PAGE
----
Toma is a biographical film about Toma Zdravković, a man we remember not only for his songs and the way he sang them but also as a great bohemian - for his behaviour and soul. The film follows two lines of action: In 1991, we follow the relationship between Toma and the doctor who begins Tom’s treatment and how that acquaintance turns into a friendship. The second line follows Toma's life: from his childhood in Pečenejvice, through his acquaintance with Silvana Armenulić, which will have a decisive influence on his career but also his private life, reaching an unprecedented height of popularity, but also the bottom of life. This is a story about the soul.

 

Despite all of the above, the screenwriter and director intended to tell the story of the soul, which Toma (Milan Marić) suspects the doctor removed after surgery, and this justifies that the soul cannot be in the kidney. There was a song in Toma's soul, which has accompanied him since his difficult childhood in Pečenejvice when it rained on the wooden roof of the house, and he pulled out castanets and knocked in its rhythm, taking care not to wake his violent and strict father (Slobodan Boda Ninković), unattached to children and their mother (Mirjana Karanović). Although the film is about the difficult childhood of Toma and his brother Novica (Milan Kolak), it does not fall into the typical trap of Balkan films, in which the entire narrative flow is woven around a patriarchal family, and the heroes become either victims of that relationship or superheroes. Toma and Novica come out of that story very subtly and directorially and start their lives and shipwrecks caused by their own decisions.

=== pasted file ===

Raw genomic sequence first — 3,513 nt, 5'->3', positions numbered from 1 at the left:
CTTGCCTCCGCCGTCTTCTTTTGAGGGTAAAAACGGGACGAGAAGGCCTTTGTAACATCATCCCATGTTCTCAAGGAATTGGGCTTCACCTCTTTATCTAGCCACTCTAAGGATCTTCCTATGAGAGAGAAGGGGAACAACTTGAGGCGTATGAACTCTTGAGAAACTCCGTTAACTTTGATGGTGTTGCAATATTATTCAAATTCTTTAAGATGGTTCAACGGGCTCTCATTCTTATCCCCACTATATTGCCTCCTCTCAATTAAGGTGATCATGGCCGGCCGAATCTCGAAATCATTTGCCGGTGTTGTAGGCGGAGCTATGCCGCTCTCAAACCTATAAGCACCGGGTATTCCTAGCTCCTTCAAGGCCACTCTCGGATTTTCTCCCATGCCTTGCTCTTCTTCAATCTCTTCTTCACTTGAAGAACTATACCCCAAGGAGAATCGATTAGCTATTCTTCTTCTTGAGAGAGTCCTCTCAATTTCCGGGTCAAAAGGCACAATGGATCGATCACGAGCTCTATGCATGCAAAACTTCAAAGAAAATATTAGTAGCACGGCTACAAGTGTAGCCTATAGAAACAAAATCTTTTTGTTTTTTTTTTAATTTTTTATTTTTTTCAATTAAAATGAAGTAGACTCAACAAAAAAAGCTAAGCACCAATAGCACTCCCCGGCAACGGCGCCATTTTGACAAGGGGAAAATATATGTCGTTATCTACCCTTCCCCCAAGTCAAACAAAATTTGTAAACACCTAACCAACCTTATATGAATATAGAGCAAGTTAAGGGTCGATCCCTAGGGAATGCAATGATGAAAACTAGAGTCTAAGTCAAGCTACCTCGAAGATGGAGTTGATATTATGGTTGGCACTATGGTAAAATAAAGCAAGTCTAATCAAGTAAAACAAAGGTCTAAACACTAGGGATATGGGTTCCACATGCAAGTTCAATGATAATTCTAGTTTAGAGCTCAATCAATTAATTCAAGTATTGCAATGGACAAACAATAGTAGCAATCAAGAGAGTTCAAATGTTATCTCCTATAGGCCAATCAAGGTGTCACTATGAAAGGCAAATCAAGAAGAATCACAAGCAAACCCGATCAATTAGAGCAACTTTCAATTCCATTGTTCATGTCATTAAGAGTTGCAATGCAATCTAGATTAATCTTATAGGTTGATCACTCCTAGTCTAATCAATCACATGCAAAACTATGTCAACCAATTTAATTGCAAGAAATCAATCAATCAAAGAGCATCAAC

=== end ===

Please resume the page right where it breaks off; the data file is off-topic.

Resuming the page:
Silvana (Tamara Dragičević), and Toma, two out of three lead characters, are children from the province, hungry for life, although she denies this at one point in the film, her actions confirm the opposite and she does very poorly in these new roles of stars, those who have the power and ability to change your life. We see the extreme between possibility and impossibility towards our own decisions and self-destruction when Toma meets Rama (Denis Murić) before a concert, a friend from his youth who stayed where he left him.

 

Silvana Armenulić is a femme fatale, Toma's muse and the woman for whom he became the Toma Zdravković. As I write these lines, his name and surname echo in my ears when she introduced him at the Young Hope of Music Awards, at which she was supposed to perform, but invited him to sing a song. There she also introduced him to her future fiancé. It is unfair to call Silvana a sponsor and one who got something just because she is beautiful and sings great because she was at the same time a victim of her beauty and fame, the time in which she was trapped and the inability to make the right decisions.